I've got to move on one way or the other, forgetting about cameras for awhile to improve my photography.  Am I really composing right? Am I exposing right? Am I scanning my negatives right? Am I working from ideas and inspiration, or simply dressing things up after the fact? (That's always a good question isn't it?)

Looking forward to another great year of Blogging!


  1. Nice summary of what you're looking for in a camera and what's available. For me the ultimate enjoyment in using a digital camera has been with a Leica Digilux 2 that I borrowed from a friend. Finding something as lovely to handle and that produces such nice results, but that isn't so flawed with such awful ISO performance over 200, poor autofocus and maddeningly slow response time could nearly cure me of wanting to use 135 film cameras in the future.

    I handle paid jobs with two DSLRs, but prefer something compact to carry with me on a daily basis, so the Digilux 2 with its 135 equivalent 28-90 f/2-2.4 lens is just what I need. The Fuji X-Pro1 or the X-E1 are quite tempting, but unlike you I don't seek removable lenses since I'd prefer to have a quality zoom as walk around kit and not have the temptation of investing in glass that won't go on my top quality gear. The upcoming Fuji X20 looks like it's going to be the updated equivalent to the Leica I've been yearning for.

    Lastly, since you've put it out there about not acquiring new cameras this year I'll try to hold you to that.

    1. Interesting. Here's a good retro review of the Digilux-2 on Huff's site -

      I recall wanting one of htese back when they first came out - I think they were close to $500, and I bought my first digital- a Pentax Optio 230 instead

      It looks like the Digilux-2 can still hold it's own. Guess I'll have to be real sneaky if I try to buy one of these - my Wife's watching me real close!

  2. The Digilux 2 and its Panasonic DMC-LC1 brother can cause an aching yearning to purchase one. However, my advice would be don't do it. You're getting a 5 MP CCD sensor from 2003, very poor autofocus, frustrating and nearly unusable manual focus, very minimal subject isolation through use of DoF due to the tiny sensor, and unusable ISO over 200 (max. is only 400) for many times the price of a DSLR of equivalent quality and vintage and image output, like say a Nikon D70. These cameras have had issues with sensor failure, necessitating replacement, and are not getting any younger. Despite their many flaws, they are fabulous street cameras, but not all that versatile, and the abysmal image quality over 200 ISO makes them roughly the same in practical use as any of your/my compact film cameras like a Russian rangefinder, Olympus XA or Trip 35.

    Unless of course you can't help yourself. But then you'd be breaking your resolution, n'est-ce pas?

  3. "... the abysmal image quality over 200 ISO makes them roughly the same in practical use as any of your/my compact film cameras like a Russian rangefinder, Olympus XA or Trip 35."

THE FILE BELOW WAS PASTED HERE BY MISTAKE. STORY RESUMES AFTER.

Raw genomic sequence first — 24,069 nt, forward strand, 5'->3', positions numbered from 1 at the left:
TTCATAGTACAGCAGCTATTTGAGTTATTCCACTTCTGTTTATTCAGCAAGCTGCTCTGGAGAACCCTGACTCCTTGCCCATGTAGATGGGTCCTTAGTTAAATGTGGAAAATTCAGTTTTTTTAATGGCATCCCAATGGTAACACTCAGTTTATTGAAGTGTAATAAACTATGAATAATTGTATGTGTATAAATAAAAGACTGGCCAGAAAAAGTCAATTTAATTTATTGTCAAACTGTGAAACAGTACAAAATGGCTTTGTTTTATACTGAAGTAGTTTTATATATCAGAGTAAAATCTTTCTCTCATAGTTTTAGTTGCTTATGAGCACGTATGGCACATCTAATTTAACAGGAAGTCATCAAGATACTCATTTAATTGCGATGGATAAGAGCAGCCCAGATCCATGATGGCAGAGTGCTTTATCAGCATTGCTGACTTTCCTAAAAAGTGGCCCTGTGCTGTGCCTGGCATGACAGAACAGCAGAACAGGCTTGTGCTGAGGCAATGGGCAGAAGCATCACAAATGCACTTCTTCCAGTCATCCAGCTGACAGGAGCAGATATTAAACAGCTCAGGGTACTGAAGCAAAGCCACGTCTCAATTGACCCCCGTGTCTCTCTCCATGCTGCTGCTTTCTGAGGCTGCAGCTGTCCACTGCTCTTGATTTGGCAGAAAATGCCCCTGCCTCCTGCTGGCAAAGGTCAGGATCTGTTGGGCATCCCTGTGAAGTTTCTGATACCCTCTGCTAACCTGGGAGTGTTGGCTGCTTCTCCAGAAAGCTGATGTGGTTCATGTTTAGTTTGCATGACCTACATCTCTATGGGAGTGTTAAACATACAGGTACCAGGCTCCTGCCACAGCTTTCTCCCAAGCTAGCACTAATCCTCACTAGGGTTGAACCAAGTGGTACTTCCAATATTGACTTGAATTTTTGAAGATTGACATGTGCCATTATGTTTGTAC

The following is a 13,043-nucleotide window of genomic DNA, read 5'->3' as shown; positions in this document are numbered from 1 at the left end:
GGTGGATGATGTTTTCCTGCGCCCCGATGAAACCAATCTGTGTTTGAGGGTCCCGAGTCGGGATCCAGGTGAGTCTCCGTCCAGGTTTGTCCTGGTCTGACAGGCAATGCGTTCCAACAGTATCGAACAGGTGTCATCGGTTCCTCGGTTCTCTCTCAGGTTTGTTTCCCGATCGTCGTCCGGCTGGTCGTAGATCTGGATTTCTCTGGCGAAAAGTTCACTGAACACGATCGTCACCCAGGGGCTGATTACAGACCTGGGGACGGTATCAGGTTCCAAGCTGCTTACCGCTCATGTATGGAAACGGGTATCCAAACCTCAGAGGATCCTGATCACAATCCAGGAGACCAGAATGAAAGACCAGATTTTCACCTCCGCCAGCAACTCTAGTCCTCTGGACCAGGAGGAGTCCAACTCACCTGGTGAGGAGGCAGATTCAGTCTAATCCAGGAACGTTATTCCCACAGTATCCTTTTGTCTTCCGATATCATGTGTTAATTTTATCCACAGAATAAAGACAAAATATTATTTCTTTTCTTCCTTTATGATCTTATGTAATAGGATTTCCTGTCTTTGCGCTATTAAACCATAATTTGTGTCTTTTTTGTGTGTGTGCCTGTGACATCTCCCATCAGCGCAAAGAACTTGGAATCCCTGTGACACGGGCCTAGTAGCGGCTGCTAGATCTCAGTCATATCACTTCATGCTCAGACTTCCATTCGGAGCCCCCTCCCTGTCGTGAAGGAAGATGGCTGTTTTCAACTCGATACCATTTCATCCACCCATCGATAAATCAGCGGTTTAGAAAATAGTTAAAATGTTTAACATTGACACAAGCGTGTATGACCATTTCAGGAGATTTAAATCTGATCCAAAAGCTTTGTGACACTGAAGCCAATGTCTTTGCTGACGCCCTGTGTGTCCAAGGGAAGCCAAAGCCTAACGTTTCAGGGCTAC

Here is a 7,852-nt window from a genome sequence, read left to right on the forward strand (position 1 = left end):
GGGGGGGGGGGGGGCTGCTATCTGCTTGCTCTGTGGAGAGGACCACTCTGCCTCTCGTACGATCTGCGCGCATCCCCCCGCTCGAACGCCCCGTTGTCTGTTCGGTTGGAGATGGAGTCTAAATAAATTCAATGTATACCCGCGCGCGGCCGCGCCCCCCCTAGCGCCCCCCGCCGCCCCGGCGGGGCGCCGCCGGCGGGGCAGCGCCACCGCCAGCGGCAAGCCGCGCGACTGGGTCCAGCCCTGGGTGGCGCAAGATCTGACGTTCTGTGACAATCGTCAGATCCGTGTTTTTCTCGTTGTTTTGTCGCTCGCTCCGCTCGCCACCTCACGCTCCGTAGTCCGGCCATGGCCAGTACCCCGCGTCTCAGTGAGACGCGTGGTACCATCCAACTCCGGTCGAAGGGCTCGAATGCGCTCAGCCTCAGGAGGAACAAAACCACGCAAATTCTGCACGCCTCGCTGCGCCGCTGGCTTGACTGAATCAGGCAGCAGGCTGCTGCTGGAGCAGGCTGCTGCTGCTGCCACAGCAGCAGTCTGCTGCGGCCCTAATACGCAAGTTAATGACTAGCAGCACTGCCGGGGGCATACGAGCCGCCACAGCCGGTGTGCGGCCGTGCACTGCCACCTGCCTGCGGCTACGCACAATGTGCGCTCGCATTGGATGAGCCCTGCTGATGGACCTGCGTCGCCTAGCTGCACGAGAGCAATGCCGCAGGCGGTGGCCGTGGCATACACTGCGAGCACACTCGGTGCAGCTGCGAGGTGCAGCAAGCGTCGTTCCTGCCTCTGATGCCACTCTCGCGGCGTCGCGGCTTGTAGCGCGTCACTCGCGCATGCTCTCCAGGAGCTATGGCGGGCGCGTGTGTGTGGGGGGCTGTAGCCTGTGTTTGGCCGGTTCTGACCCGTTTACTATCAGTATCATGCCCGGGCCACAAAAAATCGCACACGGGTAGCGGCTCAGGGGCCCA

I don't think you mean exactly what you said here, or maybe it's just my interpretation - all of the film cameras you mention have superb image quality, making them far superior in practical use. The film picture above was taken with Fuji Pro 400 ISO film, and it is totally free of grain, compared to the Digilux-2 reputation for running out of breath at 200. Right now, I'm awaiting a shipment of Fuji ISO 800, which I expect to perform just fine in all my 35mm cameras. Some newer "enthusiast compact" digital cameras take great pictures at even higher ISO's than this, but still suffer from what I see as "cold clinical perfection", while film has a warm inviting character that can be every bit as "perfect". I just don't think digital camera marketing, and their mass market public "gets it".. they see film as some kind of inferior medium that can be "emulated" simply by deteriorating a digital picture in various ways. These big corporations simply can't make money with film any more.

    Really, I'm not seeing any digital camera out there yet that will cause me to break my resolution ;)

  4. To explain my previous remark, I had in mind the admittedly excellent high ISO performance of many of today's digital cameras, for which they are desirable in low ambient light conditions. In comparison, the Digilux 2 doesn't even have an ISO setting over 400, and has a very dramatic drop-off in quality from 200 to 400, making 400 a setting to avoid. So what I meant in comparing to film cameras was that the high ISO performance feature is not a consideration when looking at a Digilux 2, and as you correctly pointed out it is possible to achieve excellent image quality from film at 800-1600 "box speed" ISO or by pushing lower sensitivity films.

    In fact, I am eager to try a trick I learned today from one of my favorite Flickr film shooters, who pushed Tri-X (Arista Premium) 400 to 2500 in Rodinal using stand development of 2.5 hours and still managed to retain detail in the shadows.